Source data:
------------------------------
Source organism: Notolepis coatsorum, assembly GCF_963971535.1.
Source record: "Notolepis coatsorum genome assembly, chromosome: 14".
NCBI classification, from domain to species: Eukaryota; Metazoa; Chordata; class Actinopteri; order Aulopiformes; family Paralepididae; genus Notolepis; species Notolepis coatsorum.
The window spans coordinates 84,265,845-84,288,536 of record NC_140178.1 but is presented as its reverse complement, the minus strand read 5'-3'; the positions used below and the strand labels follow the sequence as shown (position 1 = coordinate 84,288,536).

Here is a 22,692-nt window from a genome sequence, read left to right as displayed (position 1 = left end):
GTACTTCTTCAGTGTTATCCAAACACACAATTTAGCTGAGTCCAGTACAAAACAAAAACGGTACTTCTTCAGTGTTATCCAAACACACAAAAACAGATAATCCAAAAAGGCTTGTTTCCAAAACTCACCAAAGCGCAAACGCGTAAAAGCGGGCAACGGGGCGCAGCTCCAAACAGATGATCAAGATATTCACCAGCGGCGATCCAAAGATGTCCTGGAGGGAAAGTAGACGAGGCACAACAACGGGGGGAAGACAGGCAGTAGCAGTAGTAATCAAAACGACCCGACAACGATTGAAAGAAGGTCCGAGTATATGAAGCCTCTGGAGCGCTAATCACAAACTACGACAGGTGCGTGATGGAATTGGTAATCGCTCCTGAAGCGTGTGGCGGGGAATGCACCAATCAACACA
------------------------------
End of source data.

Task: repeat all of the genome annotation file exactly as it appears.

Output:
Source organism: Notolepis coatsorum, assembly GCF_963971535.1.
Source record: "Notolepis coatsorum genome assembly, chromosome: 14".
NCBI classification, from domain to species: Eukaryota; Metazoa; Chordata; class Actinopteri; order Aulopiformes; family Paralepididae; genus Notolepis; species Notolepis coatsorum.
The window spans coordinates 84,265,845-84,288,536 of record NC_140178.1 but is presented as its reverse complement, the minus strand read 5'-3'; the positions used below and the strand labels follow the sequence as shown (position 1 = coordinate 84,288,536).

Here is a 22,692-nt window from a genome sequence, read left to right as displayed (position 1 = left end):
GTACTTCTTCAGTGTTATCCAAACACACAATTTAGCTGAGTCCAGTACAAAACAAAAACGGTACTTCTTCAGTGTTATCCAAACACACAAAAACAGATAATCCAAAAAGGCTTGTTTCCAAAACTCACCAAAGCGCAAACGCGTAAAAGCGGGCAACGGGGCGCAGCTCCAAACAGATGATCAAGATATTCACCAGCGGCGATCCAAAGATGTCCTGGAGGGAAAGTAGACGAGGCACAACAACGGGGGGAAGACAGGCAGTAGCAGTAGTAATCAAAACGACCCGACAACGATTGAAAGAAGGTCCGAGTATATGAAGCCTCTGGAGCGCTAATCACAAACTACGACAGGTGCGTGATGGAATTGGTAATCGCTCCTGAAGCGTGTGGCGGGGAATGCACCAATCAACACA